Having a few small, plastic Tupperware boxes with lockable airtight lids is very handy on a forage. If you come across a wonderful stand of ripe raspberries, for example, and decide to throw them in your basket, they will bounce around as you walk, turning to mush, staining your basket, and everything else in there, bright pink. Placing these in a lockable Tupperware box will prevent this from happening. Tupperware boxes are also handy to stop the contamination of foraged items by strong flavours, such as wild garlic or water mint. There's nothing worse than arriving home to find all of your items all have that pungent garlicky aroma, and placing these in a locked Tupperware box will safely keep stinky items separate from your other finds. Finally, a Tupperware box can act as a vital safety barrier if you come across something you cannot identify there and then, and want to take it home with you for further study. Rather than throwing that weird orange mushroom you've just found into the basket along with everything else, it is far safer to isolate it in it's own container, away from the other items you plan to eat, to reduce any risk of confusion or cross-contamination if it happens to be toxic.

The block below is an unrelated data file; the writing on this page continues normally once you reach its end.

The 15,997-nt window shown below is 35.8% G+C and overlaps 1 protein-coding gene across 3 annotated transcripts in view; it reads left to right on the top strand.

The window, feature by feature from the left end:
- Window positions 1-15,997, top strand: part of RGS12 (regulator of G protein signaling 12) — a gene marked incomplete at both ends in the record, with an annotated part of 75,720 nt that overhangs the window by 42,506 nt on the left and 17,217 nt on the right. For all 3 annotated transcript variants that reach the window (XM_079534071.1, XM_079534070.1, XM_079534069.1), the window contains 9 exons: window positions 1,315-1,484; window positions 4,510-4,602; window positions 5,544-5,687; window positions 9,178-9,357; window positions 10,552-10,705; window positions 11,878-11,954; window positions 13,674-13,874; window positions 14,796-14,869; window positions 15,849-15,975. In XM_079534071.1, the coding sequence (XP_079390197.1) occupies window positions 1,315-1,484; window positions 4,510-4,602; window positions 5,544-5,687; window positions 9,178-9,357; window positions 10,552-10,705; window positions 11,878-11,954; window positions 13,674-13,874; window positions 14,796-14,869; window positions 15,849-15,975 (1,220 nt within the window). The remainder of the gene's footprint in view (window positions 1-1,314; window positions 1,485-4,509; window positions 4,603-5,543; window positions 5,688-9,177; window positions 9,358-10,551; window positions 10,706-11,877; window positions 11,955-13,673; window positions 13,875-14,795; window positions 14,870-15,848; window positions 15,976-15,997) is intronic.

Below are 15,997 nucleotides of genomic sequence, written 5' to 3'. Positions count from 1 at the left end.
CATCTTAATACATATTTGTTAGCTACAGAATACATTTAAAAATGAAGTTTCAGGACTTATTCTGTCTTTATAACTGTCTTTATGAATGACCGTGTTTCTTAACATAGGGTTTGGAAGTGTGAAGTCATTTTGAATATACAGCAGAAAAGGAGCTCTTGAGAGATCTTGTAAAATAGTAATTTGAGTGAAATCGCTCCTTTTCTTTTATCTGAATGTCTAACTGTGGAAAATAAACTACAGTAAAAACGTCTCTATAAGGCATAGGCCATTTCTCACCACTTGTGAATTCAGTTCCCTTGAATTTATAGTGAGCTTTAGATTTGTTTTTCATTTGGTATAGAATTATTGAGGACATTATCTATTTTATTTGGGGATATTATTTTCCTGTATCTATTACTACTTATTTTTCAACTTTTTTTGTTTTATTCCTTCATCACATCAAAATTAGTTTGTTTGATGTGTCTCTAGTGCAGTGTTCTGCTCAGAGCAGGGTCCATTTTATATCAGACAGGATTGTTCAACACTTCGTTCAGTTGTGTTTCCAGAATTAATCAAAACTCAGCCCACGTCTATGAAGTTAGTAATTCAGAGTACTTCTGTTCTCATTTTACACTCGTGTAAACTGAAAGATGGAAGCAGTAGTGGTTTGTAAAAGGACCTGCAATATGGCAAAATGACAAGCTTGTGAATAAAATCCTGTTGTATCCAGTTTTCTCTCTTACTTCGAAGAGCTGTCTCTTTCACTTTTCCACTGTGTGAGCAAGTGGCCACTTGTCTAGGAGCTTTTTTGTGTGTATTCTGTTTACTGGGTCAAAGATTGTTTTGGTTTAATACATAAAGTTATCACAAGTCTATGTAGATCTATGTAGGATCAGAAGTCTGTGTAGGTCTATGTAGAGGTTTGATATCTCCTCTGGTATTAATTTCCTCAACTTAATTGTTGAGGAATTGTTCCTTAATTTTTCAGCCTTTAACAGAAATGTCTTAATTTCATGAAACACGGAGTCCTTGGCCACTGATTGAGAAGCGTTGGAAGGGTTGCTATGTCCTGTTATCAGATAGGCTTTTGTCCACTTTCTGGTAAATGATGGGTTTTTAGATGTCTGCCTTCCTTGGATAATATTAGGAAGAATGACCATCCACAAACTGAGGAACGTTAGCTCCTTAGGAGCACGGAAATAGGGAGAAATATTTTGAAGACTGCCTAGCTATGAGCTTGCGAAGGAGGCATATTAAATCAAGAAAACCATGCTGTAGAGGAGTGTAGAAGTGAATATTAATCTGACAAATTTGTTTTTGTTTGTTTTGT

Foldable Foraging Bags are also a great way of keeping your equipment to a minimum and are very handy if you have to take a lot of other things with you (like kids, nappy bags and other essentials!) out on a forage. These ingenious little devices attach to your belt and open out to form a small bag that you can store your finds inside, keeping your hands free for other things.

A Pair of Scissors or a Foraging Knife

A pair of sturdy scissors is very useful on a forage to make a clean break in the stem of a plant you want to harvest. We use scissors a lot, particularly for tall plants, such as Rosebay Willow Herb and the wonderfully honey-scented Meadowsweet, but also for aquatic plants that we want to harvest above the water-line, like Water Mint. There are obviously some safety considerations with this, so perhaps it is better for mum or dad to do the snipping, until the kids are sensible enough to handle a pair themselves.